Both parties appealed the Amended Order & Opinion. The Second Circuit remanded the case for this Court to clarify the following eight issues: 1) whether and on what basis the Court awarded damages based on the post-termination sales of Indian product, 2) whether conduct by MWI reflected their agreement to pay some or all trade show expenses after December 1995, 3) the Court's basis for deducting a 4% charge from the sales proceeds on Indian-manufactured product, 4) the amount, if any, of sales commissions credited to MWI and the Court's basis for awarding these damages, 5) clarification of the Court's valuation of the costs of loose diamonds, 6) the Court's rationale for acceptance of Valjean expert Regan's assessment of the amount of charges and adjustments due to Valjean, 7) the Court's rationale for the interest award to MWI, and 8) the Court's rationale for the award of prejudgment interest to Valjean starting from the date the complaint was filed, rather than the date MWI breached the contract.

1. Post-Termination Sales

The Court of Appeals wrote that this Court did not explicitly address whether post-termination sales of Indian products were included in the damage award and if they were, what the basis was for the award. This Court credited the accounting testimony of Valjean's expert, D. Paul Regan ("Regan"), a Certified Public Accountant and Certified Fraud Examiner, over the testimony of the Owner and CEO of MWI, Richard Werdiger ("Werdiger"). Regan's accounting included credit to Valjean for post-termination sales of Indian product,*fn2 and, both parties correctly note that my opinion included post-termination sales of Indian product. See MWI Memorandum of Law on Remand ("Werdiger Remand Brief") at 7; Valjean Memorandum of Law on Remand ("Valjean Remand Brief") at 3. On remand, MWI argues that there is no basis in the MSA for such a credit. MWI is incorrect.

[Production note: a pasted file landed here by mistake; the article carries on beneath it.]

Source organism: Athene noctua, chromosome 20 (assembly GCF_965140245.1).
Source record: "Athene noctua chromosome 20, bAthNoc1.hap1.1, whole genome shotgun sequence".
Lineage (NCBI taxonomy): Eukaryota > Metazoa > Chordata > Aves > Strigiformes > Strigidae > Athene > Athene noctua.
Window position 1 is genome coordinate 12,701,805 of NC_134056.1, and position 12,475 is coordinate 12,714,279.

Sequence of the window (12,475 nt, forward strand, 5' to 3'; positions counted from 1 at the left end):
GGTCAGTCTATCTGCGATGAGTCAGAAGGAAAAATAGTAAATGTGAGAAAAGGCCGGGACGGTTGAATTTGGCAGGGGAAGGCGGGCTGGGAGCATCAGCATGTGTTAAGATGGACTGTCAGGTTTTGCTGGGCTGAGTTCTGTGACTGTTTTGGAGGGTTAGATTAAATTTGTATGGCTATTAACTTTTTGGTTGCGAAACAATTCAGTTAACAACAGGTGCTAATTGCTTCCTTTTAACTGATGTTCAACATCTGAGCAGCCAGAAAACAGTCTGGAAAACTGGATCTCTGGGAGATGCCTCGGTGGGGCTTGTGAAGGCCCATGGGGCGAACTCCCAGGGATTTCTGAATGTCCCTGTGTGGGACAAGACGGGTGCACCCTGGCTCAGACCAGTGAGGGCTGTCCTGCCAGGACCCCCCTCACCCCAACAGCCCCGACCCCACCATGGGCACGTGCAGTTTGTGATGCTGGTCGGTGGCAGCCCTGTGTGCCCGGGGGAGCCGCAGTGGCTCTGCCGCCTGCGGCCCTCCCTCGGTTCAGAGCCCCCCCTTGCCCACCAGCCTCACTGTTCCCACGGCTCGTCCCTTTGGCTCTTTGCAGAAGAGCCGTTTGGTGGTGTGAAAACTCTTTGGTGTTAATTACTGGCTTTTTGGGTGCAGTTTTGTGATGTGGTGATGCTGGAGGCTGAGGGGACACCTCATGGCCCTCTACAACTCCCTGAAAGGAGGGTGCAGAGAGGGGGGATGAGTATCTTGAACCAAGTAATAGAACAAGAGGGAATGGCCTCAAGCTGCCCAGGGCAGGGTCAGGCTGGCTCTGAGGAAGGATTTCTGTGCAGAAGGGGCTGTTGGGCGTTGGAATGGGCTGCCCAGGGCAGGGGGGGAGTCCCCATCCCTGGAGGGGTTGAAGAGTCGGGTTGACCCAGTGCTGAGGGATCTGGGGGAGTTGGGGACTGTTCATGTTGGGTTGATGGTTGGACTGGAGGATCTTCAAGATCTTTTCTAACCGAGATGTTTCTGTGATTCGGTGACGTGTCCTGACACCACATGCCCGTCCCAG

This Court awarded Valjean the credit for post-termination sales of Indian product pursuant to MSA § 5.1. Section 5.1 recites the method by which MWI would pay Valjean for jewelry sold. MSA § 5.1, Valjean Payments, provides, in relevant part, that: